Tonic water is also known as Indian tonic water.
It’s a carbonated soft drink that quinine is dissolved in. Its original use was as a prophylactic to combat malaria. Nowadays, the quinine content is far lower than it once was. Modern consumption is often just for the unique bitter taste, where it sees the application in mixed drinks, such as the gin and tonic.
Quinine got added to this drink as a prophylactic so it could be useful against malaria. It was intended originally to be consumed in the tropics of Africa and South Asia where the particular disease is endemic.
British Officials stationed in early 19th-century India, among other tropical spots around the globe, found the quinine powder so bitter that they started mixing with sugar and soda to create a basic tonic water. Tonic water was commercialized in 1858 production, and the gin and tonic mixed drink started in British colonial India where British individuals mixed gin with their medicinal quinine tonic.
More than three tonic syrups have seen United States release since 2010, allowing consumers the chance to mix the syrup with carbonated water to make tonic water. It gives consumers the power to vary the intensity of their flavour.
Medicinal tonic water in its original form only had carbonated water with copious amounts of quinine.
Modern tonic water has a lot less quinine though, as it sees use more for flavour than medicine. As a result, it’s far less bitter. It’s also typically sweetened with sugar or high-fructose corn syrup.
Many manufacturers additionally produce slimline or diet tonic water using artificial sweeteners like aspartame. The traditional tonic water style of just quinine with carbonated water is far less common, but anyone craving the bitter flavour can still find it.
The quinine content of tonic water is restricted to 83 parts per million in the United States by the Food and Drug Administration.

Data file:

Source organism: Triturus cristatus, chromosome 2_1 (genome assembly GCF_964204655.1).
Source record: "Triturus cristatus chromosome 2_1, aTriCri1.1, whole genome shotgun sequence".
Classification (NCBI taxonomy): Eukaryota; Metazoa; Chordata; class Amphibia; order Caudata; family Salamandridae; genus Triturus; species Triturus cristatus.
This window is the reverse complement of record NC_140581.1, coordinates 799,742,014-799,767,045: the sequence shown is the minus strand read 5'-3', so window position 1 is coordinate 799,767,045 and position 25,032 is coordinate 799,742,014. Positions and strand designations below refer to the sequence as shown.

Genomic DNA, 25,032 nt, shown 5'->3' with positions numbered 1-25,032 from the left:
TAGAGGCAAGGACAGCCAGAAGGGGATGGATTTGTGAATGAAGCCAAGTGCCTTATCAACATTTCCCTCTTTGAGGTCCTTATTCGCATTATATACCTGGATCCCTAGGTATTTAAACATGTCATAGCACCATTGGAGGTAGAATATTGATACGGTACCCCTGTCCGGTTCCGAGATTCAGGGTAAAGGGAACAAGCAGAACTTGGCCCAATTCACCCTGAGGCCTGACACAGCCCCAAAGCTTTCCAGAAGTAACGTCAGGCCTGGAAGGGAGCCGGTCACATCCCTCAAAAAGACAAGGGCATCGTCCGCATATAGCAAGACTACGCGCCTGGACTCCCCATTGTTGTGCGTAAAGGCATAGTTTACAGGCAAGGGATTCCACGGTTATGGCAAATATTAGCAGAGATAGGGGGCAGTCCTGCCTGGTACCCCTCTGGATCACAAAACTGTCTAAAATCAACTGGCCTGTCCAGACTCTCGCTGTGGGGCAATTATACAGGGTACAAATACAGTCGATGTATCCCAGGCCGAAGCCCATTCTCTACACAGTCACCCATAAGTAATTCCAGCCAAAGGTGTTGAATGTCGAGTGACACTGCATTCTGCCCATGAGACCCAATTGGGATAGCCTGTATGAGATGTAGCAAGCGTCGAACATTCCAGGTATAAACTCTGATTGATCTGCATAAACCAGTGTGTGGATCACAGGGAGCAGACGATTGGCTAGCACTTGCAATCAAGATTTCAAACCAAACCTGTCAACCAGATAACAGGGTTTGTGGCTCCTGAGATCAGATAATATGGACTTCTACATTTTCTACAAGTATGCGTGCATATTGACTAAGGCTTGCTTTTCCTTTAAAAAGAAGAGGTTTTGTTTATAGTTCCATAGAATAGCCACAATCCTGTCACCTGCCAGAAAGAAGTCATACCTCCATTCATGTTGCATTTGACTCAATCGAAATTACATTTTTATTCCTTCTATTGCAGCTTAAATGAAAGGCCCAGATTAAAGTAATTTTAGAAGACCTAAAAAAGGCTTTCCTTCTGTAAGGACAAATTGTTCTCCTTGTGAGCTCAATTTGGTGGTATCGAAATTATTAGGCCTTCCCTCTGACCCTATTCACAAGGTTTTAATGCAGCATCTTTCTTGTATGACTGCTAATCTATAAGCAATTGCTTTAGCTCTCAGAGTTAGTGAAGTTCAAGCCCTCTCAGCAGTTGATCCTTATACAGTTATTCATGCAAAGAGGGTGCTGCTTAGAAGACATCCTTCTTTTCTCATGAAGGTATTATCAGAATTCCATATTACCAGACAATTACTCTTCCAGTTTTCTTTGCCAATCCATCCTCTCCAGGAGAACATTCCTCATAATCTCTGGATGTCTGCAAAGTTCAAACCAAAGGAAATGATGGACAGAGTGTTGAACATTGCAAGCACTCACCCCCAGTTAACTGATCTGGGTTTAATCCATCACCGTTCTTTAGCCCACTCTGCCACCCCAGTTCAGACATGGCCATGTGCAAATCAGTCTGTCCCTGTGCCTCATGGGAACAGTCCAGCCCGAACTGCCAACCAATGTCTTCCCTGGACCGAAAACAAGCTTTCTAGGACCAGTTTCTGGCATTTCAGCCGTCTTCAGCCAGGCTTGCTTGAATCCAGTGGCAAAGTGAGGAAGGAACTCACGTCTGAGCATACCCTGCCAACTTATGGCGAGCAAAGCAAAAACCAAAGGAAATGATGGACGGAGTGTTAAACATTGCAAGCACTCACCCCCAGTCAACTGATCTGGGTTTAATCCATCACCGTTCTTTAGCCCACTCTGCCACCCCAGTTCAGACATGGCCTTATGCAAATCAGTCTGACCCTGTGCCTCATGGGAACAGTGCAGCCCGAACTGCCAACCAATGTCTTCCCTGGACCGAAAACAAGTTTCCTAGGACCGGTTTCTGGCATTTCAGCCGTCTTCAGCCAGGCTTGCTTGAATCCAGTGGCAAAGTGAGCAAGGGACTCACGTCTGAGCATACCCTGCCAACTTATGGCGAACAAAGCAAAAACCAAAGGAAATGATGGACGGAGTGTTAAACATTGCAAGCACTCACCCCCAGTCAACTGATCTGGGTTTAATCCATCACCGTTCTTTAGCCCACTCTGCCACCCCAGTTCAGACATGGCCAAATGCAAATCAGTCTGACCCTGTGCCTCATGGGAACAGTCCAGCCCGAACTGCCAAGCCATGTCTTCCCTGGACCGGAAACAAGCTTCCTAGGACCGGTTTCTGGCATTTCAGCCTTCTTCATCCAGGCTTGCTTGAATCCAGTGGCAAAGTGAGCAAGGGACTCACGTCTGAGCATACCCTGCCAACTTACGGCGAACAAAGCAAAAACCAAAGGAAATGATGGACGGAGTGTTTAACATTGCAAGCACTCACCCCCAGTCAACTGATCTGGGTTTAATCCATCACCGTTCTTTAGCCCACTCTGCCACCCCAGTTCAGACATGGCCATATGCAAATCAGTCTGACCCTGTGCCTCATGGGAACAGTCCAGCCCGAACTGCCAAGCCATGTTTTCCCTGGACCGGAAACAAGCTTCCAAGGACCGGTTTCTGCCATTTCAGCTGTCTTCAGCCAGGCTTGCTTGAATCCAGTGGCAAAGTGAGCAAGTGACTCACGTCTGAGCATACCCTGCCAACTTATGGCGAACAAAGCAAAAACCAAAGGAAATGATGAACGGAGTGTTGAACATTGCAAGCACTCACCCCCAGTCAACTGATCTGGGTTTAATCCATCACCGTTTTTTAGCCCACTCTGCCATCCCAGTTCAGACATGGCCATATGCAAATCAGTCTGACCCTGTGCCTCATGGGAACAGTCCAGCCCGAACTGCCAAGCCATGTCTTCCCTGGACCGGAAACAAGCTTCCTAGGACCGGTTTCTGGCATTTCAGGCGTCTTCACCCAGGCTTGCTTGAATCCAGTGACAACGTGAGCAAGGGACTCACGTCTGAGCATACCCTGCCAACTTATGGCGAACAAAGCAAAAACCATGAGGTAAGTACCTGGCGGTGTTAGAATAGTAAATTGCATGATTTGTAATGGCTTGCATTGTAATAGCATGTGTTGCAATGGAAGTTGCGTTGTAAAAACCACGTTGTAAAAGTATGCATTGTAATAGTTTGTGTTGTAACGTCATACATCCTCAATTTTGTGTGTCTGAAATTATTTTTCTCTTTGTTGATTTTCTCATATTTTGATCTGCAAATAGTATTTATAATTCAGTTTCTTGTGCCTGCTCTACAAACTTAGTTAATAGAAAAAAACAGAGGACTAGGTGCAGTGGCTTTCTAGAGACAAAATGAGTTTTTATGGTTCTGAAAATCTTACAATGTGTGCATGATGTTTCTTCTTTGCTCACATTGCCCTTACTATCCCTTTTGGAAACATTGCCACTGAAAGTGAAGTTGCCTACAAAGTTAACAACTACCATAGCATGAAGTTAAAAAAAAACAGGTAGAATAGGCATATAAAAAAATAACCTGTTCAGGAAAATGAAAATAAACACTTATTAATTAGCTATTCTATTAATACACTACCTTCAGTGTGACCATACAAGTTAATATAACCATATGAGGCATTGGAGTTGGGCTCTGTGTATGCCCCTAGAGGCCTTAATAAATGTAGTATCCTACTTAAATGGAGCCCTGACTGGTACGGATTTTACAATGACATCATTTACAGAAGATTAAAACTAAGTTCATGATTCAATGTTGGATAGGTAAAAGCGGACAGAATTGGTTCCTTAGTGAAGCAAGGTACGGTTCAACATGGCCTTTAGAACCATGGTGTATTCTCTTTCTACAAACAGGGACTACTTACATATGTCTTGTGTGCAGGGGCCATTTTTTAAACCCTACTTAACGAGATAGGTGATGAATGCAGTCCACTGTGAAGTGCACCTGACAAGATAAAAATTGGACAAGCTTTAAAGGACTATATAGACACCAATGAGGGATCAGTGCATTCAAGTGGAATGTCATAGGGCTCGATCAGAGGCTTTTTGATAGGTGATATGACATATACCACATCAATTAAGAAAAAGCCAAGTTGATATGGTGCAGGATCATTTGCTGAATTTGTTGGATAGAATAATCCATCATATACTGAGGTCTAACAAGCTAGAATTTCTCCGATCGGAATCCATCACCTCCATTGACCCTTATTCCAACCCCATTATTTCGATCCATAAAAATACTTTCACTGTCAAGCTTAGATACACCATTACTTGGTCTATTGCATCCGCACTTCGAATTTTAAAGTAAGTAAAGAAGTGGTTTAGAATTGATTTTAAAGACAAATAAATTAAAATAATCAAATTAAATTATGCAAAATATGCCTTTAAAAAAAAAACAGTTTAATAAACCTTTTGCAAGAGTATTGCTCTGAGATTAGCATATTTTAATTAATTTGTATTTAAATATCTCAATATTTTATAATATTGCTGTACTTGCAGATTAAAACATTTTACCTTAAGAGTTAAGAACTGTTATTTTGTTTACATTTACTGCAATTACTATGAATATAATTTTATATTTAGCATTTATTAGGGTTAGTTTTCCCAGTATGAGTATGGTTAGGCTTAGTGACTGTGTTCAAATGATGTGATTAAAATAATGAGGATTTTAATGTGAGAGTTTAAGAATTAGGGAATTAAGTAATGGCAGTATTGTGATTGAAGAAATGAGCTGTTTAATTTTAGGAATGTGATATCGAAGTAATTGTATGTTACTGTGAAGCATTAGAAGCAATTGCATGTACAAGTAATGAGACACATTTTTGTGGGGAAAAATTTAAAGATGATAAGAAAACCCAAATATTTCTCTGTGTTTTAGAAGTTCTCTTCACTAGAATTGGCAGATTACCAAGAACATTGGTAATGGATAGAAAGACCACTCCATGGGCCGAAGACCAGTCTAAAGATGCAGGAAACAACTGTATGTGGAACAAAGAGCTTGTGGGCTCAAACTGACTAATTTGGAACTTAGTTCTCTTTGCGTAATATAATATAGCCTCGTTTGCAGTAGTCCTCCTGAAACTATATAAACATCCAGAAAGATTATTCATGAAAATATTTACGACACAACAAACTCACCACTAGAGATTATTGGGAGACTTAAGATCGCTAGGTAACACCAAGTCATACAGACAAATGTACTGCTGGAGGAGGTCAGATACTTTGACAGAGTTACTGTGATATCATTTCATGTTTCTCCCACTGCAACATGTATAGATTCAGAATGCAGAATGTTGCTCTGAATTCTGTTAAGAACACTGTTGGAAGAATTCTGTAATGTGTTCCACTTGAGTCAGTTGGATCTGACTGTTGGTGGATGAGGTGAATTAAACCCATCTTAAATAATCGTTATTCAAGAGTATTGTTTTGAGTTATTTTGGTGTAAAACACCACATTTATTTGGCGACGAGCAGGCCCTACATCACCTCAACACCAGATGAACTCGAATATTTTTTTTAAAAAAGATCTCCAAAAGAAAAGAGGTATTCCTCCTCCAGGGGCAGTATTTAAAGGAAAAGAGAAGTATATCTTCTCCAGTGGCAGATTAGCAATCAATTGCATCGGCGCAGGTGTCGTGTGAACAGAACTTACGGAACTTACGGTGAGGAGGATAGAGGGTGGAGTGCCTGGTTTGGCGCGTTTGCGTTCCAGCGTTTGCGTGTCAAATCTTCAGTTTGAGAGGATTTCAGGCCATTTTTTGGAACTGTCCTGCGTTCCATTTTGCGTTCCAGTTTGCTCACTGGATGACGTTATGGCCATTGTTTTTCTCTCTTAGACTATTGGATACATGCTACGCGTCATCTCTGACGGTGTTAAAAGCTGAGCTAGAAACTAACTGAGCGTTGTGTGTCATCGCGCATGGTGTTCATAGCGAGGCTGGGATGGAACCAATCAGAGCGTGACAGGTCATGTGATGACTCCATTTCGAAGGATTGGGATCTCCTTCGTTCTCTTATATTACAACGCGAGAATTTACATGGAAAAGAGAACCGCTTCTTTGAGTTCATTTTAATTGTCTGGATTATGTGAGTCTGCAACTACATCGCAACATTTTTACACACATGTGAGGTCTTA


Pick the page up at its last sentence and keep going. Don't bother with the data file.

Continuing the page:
This equates to 83 mg per later when the calculation is done by mass. However, therapeutic doses of quinine are often in the 500 to 1000 mg range. Malaria prevention often requires 10mg/kg each eight-hour period to effectively prevent malaria, which equates to 2100 mg per day for a 70 kg adult.
Tonic water is sometimes a recommendation for relieving leg cramps, although medical studies do indicate that care is needed in monitoring the actual doses. The FDA warns consumers not to use quinine drugs for ‘off-label’ uses such as treating leg cramps, largely due to the risks of quinine.
Modern uses of tonic water often include being a drink mixer in cocktails.
More recently, particularly anything with vodka or gin, such as a vodka tonic or a gin and tonic. Tonic water with lemon flavour added to it is often known as bitter lemon, whereas added lime flavour is known as bitter lime.
The presence of quinine means that tonic water will actually fluoresce when underneath the ultraviolet light. In fact, quinine is so sensitive to ultraviolet light, that it can appear fluorescent to the naked human eye even in direct sunlight.
Tonic water, syrups, and related supplies are for sale in many brick and mortar retailers and grocery stores, with further options available online.